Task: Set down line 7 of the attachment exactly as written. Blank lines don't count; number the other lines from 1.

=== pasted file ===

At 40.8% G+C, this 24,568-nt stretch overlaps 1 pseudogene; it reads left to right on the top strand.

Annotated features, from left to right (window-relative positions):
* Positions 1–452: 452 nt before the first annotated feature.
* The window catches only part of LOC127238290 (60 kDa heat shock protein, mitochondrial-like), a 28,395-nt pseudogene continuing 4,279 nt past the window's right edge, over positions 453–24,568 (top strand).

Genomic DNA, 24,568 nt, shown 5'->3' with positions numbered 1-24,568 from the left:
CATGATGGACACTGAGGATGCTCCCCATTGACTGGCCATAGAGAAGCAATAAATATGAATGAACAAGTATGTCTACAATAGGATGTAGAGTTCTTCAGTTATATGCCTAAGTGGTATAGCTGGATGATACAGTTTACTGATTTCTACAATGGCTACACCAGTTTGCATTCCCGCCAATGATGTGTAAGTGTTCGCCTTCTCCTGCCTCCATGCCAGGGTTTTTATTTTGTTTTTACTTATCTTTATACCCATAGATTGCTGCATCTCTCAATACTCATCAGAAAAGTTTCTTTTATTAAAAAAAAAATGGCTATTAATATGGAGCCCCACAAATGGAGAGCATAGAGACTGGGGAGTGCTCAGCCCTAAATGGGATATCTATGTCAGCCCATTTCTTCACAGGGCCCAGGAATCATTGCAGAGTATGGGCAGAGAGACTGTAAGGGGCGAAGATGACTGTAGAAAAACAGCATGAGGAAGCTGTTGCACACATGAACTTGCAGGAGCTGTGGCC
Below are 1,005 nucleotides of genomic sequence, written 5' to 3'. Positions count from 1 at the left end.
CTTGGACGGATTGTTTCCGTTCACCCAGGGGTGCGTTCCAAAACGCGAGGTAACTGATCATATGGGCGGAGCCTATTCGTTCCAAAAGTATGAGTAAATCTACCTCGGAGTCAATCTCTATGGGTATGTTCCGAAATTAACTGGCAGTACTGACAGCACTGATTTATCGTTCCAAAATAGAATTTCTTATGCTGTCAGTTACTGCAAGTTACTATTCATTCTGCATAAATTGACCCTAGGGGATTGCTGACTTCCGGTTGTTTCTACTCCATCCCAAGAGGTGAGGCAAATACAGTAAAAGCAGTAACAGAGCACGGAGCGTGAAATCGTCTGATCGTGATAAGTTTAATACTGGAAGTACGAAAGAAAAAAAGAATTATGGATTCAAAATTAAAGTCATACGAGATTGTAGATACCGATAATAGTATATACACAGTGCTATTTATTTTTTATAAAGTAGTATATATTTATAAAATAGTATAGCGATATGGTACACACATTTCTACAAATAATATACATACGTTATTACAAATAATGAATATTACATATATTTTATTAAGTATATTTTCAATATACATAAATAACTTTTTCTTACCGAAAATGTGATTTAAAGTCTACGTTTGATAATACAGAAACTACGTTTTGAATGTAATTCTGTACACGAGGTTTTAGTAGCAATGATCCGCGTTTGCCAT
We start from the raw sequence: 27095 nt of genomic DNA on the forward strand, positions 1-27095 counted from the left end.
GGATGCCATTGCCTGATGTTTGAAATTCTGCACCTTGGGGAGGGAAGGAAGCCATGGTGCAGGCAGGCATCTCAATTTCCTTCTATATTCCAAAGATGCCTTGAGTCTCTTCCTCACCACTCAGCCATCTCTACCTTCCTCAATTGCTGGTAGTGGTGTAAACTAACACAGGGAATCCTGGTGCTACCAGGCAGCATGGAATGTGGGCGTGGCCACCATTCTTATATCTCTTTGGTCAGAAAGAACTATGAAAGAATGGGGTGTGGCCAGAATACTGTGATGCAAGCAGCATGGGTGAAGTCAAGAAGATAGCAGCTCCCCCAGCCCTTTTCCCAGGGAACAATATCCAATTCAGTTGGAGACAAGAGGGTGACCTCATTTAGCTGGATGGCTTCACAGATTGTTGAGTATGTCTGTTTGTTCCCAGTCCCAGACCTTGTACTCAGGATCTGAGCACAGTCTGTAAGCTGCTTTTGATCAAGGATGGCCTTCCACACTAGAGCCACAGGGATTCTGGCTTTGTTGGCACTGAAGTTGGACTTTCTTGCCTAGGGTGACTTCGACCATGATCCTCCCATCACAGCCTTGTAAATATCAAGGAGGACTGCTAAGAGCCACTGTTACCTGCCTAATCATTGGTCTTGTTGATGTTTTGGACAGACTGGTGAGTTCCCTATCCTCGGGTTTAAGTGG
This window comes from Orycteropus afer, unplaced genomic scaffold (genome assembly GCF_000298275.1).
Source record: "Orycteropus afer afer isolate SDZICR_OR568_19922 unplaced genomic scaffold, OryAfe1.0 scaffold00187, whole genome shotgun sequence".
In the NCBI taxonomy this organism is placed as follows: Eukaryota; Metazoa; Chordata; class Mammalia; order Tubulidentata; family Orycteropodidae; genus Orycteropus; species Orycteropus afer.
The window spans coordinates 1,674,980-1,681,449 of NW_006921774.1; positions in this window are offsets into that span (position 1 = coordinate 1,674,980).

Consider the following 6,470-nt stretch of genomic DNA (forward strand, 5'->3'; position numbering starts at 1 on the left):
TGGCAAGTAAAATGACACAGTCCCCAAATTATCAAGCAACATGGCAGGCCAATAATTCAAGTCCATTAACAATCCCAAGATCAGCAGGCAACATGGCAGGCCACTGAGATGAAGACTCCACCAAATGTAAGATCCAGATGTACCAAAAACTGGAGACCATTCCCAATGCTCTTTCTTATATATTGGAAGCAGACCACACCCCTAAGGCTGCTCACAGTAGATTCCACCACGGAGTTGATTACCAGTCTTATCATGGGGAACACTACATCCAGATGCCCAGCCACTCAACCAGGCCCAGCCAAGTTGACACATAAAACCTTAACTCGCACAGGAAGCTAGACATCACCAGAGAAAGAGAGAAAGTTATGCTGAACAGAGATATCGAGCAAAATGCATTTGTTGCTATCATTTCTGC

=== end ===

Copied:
Below are 1,005 nucleotides of genomic sequence, written 5' to 3'. Positions count from 1 at the left end.